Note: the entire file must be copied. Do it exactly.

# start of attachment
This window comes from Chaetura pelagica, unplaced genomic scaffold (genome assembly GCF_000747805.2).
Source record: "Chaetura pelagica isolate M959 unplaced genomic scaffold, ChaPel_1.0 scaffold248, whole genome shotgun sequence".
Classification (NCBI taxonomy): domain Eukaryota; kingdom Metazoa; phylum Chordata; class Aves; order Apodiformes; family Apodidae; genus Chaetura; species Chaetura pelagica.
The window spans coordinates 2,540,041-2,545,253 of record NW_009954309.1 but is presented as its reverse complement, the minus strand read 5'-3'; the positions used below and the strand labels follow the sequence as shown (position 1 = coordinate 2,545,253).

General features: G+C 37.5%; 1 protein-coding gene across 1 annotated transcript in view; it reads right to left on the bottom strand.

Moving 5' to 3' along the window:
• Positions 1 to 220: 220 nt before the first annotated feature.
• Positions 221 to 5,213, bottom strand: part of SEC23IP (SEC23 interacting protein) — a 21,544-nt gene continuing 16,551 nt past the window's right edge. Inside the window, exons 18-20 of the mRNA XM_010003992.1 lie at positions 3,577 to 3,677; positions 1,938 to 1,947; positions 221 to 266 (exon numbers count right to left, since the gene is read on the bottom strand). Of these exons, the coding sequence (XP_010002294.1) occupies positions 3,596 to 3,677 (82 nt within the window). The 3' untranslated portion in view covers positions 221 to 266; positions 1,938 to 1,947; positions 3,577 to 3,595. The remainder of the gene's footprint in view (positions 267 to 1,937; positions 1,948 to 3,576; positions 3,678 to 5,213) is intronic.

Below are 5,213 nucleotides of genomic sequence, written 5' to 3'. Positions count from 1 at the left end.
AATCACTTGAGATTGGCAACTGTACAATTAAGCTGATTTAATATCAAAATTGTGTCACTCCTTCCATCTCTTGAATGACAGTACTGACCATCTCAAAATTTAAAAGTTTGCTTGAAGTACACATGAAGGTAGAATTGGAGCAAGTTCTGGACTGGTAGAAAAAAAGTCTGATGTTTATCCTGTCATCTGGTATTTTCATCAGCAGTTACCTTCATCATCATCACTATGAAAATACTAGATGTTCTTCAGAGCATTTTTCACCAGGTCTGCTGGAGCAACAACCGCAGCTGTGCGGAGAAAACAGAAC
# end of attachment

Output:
This window comes from Chaetura pelagica, unplaced genomic scaffold (genome assembly GCF_000747805.2).
Source record: "Chaetura pelagica isolate M959 unplaced genomic scaffold, ChaPel_1.0 scaffold248, whole genome shotgun sequence".
Classification (NCBI taxonomy): domain Eukaryota; kingdom Metazoa; phylum Chordata; class Aves; order Apodiformes; family Apodidae; genus Chaetura; species Chaetura pelagica.
The window spans coordinates 2,540,041-2,545,253 of record NW_009954309.1 but is presented as its reverse complement, the minus strand read 5'-3'; the positions used below and the strand labels follow the sequence as shown (position 1 = coordinate 2,545,253).

General features: G+C 37.5%; 1 protein-coding gene across 1 annotated transcript in view; it reads right to left on the bottom strand.

Moving 5' to 3' along the window:
• Positions 1 to 220: 220 nt before the first annotated feature.
• Positions 221 to 5,213, bottom strand: part of SEC23IP (SEC23 interacting protein) — a 21,544-nt gene continuing 16,551 nt past the window's right edge. Inside the window, exons 18-20 of the mRNA XM_010003992.1 lie at positions 3,577 to 3,677; positions 1,938 to 1,947; positions 221 to 266 (exon numbers count right to left, since the gene is read on the bottom strand). Of these exons, the coding sequence (XP_010002294.1) occupies positions 3,596 to 3,677 (82 nt within the window). The 3' untranslated portion in view covers positions 221 to 266; positions 1,938 to 1,947; positions 3,577 to 3,595. The remainder of the gene's footprint in view (positions 267 to 1,937; positions 1,948 to 3,576; positions 3,678 to 5,213) is intronic.

Below are 5,213 nucleotides of genomic sequence, written 5' to 3'. Positions count from 1 at the left end.
AATCACTTGAGATTGGCAACTGTACAATTAAGCTGATTTAATATCAAAATTGTGTCACTCCTTCCATCTCTTGAATGACAGTACTGACCATCTCAAAATTTAAAAGTTTGCTTGAAGTACACATGAAGGTAGAATTGGAGCAAGTTCTGGACTGGTAGAAAAAAAGTCTGATGTTTATCCTGTCATCTGGTATTTTCATCAGCAGTTACCTTCATCATCATCACTATGAAAATACTAGATGTTCTTCAGAGCATTTTTCACCAGGTCTGCTGGAGCAACAACCGCAGCTGTGCGGAGAAAACAGAAC